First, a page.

Salutogenesis

The concept of ‘salutogenesis’ (from the latin salus, health and greek genesis, origin) was developed in the 1970s by Aaron Antonovsky (1923-1994), an American-Israeli medical sociologist. He describes ‘health development’ as a process of discovering and using the sources of health.

Salutogenesis as a science of health development focuses on factors that support human health, in contrast to factors that cause disease. The salutogenetic model is concerned with the relationship between health, stress and coping. According to Antonovsky, human health is not static, but is a continuous process of development. This means that every person discovers their own health sources and decides for themselves what needs to be done to maintain mental comfort and overall well-being.

Scientific knowledge about the importance of biological rhythms in nature and people is of great significance to anthroposophic therapy, which is aimed at harnessing the self-healing powers of humans. Patients are encouraged to be their own source of health, which they can activate and strengthen to recover from an illness, to get fit and continue healthy or to have a better quality of life when suffering from a chronic illness.

The meaning of salutogenesis in anthroposophic medicine is to develop a clear ‘sense of coherence‘ (a feeling of comprehensibility, manageability and meaningfulness). With this in mind, patients, though temporarily ill and weak, have the capacity being at peace with themselves and their environment, consciously knowing they have found the right place in life and society.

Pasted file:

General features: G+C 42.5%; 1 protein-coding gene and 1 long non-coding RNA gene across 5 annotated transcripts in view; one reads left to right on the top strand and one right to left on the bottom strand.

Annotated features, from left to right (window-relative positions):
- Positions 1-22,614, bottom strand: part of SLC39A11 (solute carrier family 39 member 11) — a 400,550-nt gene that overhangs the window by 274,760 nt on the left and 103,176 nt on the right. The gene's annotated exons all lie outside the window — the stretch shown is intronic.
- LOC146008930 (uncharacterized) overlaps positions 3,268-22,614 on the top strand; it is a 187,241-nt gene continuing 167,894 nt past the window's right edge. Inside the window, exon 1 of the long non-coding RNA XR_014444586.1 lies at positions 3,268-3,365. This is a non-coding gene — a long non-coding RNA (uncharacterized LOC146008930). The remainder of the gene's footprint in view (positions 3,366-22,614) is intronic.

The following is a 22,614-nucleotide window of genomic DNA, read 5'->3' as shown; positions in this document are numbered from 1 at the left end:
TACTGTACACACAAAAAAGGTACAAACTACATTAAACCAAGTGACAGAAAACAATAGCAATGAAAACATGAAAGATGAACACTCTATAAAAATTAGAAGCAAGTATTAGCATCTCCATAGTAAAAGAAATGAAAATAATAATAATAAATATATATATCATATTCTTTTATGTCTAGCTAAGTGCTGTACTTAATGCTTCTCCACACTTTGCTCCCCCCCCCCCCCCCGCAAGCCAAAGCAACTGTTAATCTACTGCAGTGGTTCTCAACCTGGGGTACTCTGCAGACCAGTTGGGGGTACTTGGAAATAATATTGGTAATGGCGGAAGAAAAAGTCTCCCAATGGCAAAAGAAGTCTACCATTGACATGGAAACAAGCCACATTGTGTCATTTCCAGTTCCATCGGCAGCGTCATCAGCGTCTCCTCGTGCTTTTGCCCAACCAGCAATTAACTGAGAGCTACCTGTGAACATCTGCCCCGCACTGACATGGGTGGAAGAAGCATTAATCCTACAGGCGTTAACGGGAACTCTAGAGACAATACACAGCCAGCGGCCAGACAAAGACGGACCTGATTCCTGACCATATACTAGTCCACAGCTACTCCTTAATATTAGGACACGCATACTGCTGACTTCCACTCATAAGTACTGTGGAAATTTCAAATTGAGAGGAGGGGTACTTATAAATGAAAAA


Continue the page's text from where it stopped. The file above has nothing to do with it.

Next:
If we are able to live a fulfilled life during periods of illness then we are less likely to perceive these life challenges as a form of punishment or guilt. Instead illness presents the opportunity to accept the disease through active exploration and examination, while our personality grows through the experience. This, in turn, strengthens our internal health-promoting forces and has a positive effect on objectively measured ‘health’.

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